Posted on July 23, 2018
There are so many accomplishments in science every day, every year. Today is the anniversary of several in the area of space exploration:
|A volcano erupting in Japan|
|The two tails of a comet:|
The bright tail is made of dust reflecting
The fainter, bluer tail is made of
glowing electrically-charged ions...
Hale-Bopp became visible to the naked eye in May 1996, and it was bright enough by January of 1997 to provoke a lot of curiosity. At that time, the internet was becoming the internet - and websites tracking the comet sprang up and helped people get more excited about the comet.
Because it was visible to the naked eye a record 18 months, twice as long as the previous record holder, the Great Comet of 1811, Hale Bopp was named the Great Comet of 1997.
|Hale-Bopp taking advantage of all the usual photo ops. |
Above, Joshua Tree National Park in California.
Below, one of the Egyptian pyramids and Stonehenge.
On this date in 2015, NASA announced the discovery of a rocky planet around another star - a planet whose orbit is in the "Goldilocks Zone" scientists think best suited to the development of life. Unfortunately, sensing a planet that is 1,400 light years away from us is hard, and it may be that the planet doesn't actually exist. Scientists aren't sure - but they ARE sure that we should try to check and recheck the finding until we are sure that it does or does not exist!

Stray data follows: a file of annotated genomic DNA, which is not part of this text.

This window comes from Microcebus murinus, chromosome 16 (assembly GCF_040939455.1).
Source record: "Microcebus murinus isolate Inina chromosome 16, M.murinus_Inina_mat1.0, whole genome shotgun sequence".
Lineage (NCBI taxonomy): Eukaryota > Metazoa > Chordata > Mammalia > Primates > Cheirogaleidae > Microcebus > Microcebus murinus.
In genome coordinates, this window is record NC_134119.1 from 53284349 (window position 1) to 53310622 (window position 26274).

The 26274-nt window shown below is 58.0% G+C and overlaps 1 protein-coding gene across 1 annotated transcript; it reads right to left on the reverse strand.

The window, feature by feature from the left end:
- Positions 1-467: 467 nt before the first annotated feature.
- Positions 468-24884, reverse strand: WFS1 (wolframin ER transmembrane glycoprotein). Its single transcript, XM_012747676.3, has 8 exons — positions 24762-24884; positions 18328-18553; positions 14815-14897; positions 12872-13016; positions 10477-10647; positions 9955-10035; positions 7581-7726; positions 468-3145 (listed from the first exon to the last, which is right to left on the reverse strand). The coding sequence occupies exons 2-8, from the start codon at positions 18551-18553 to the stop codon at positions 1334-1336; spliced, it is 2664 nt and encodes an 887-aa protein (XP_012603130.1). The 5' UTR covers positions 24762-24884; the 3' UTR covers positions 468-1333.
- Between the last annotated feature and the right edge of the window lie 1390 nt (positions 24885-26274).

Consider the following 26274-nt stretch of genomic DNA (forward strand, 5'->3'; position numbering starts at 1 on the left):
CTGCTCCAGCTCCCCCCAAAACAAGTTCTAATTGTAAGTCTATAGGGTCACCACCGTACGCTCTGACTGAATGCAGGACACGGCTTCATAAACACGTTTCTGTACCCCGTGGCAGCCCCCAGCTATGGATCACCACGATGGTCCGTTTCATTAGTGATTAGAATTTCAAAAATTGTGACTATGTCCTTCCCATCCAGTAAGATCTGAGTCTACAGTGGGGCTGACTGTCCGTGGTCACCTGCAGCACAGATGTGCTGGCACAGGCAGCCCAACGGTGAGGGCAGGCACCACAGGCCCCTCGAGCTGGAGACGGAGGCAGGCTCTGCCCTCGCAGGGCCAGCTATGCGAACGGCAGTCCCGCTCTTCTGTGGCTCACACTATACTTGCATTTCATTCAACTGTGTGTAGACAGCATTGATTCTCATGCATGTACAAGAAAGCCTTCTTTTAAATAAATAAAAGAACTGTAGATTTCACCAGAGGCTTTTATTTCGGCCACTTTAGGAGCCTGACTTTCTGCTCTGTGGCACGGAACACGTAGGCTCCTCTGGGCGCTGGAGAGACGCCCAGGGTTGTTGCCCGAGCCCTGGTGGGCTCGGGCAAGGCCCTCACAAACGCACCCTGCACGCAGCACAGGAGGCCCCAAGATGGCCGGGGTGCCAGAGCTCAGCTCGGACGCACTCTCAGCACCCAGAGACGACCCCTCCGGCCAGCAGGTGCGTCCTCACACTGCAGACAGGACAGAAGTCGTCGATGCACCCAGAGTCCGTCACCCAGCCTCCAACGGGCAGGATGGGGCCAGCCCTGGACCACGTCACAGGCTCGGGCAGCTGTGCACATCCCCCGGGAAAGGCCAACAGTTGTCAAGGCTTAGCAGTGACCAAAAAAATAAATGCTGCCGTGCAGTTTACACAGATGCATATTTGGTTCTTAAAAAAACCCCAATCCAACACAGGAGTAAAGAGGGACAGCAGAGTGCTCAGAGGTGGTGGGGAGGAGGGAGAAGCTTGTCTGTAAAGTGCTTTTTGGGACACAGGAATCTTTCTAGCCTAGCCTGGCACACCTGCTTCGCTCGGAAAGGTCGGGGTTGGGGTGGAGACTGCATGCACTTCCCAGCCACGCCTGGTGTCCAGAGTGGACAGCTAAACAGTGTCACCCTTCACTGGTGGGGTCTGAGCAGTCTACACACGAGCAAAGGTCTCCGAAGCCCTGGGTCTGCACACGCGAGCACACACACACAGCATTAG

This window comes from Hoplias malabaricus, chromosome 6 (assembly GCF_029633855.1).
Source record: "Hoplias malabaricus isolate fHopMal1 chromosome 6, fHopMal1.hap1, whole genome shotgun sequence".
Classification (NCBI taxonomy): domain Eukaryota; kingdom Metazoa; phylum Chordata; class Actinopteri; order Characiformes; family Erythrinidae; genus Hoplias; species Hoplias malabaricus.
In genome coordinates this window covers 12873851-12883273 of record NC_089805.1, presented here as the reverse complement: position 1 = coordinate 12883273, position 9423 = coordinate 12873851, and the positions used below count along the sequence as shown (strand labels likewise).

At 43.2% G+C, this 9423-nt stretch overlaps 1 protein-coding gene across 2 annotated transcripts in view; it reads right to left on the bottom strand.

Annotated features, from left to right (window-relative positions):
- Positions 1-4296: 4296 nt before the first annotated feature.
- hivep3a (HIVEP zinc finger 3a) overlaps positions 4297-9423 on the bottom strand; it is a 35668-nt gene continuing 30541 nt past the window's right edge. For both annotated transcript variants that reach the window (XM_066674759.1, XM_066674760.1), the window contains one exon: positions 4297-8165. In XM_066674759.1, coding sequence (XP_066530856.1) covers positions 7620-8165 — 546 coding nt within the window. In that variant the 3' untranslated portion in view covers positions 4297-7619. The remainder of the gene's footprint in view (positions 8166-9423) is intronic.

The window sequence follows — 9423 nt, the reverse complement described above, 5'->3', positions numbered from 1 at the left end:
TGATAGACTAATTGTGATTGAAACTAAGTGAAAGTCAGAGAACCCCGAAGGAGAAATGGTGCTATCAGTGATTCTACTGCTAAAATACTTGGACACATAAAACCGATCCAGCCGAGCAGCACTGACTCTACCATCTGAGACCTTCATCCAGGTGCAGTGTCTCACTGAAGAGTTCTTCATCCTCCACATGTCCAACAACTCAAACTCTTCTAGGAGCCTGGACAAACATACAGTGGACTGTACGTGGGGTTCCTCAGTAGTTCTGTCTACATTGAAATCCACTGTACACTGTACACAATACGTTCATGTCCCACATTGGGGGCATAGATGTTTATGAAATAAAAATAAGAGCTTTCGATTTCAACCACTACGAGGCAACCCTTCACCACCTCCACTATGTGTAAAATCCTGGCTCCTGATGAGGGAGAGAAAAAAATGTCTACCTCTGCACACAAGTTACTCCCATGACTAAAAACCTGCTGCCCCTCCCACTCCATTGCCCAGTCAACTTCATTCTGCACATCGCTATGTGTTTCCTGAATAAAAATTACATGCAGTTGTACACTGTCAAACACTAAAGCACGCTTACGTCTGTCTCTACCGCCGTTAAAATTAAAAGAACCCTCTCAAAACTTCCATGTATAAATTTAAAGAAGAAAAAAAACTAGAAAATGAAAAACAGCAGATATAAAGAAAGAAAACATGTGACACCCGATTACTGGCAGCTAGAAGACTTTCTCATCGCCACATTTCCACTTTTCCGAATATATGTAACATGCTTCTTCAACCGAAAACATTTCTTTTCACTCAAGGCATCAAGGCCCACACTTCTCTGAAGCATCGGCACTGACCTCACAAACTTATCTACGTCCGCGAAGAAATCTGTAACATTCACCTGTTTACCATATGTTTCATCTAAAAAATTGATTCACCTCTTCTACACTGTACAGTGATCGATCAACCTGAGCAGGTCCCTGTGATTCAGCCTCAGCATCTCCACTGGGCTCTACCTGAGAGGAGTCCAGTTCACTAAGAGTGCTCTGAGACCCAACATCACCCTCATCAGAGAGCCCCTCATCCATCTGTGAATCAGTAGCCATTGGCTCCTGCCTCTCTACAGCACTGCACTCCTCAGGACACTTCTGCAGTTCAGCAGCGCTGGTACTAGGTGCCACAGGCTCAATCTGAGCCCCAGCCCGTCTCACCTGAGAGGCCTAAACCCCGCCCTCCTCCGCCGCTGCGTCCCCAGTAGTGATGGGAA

|Since we don't even know if this|
exoplanet (planet from outside of
our solar system) exists,
we certainly do not have a photo
of it! This is an artist's concept
of what our current data tells us...
If you are wondering how far 1,400 light years are, this planet is about 8,230,100,000,000,000 miles away. It takes light 1,400 years to travel there, and humans and spaceships cannot travel as fast as light. So...we're not going to this planet (if it exists) any time soon!
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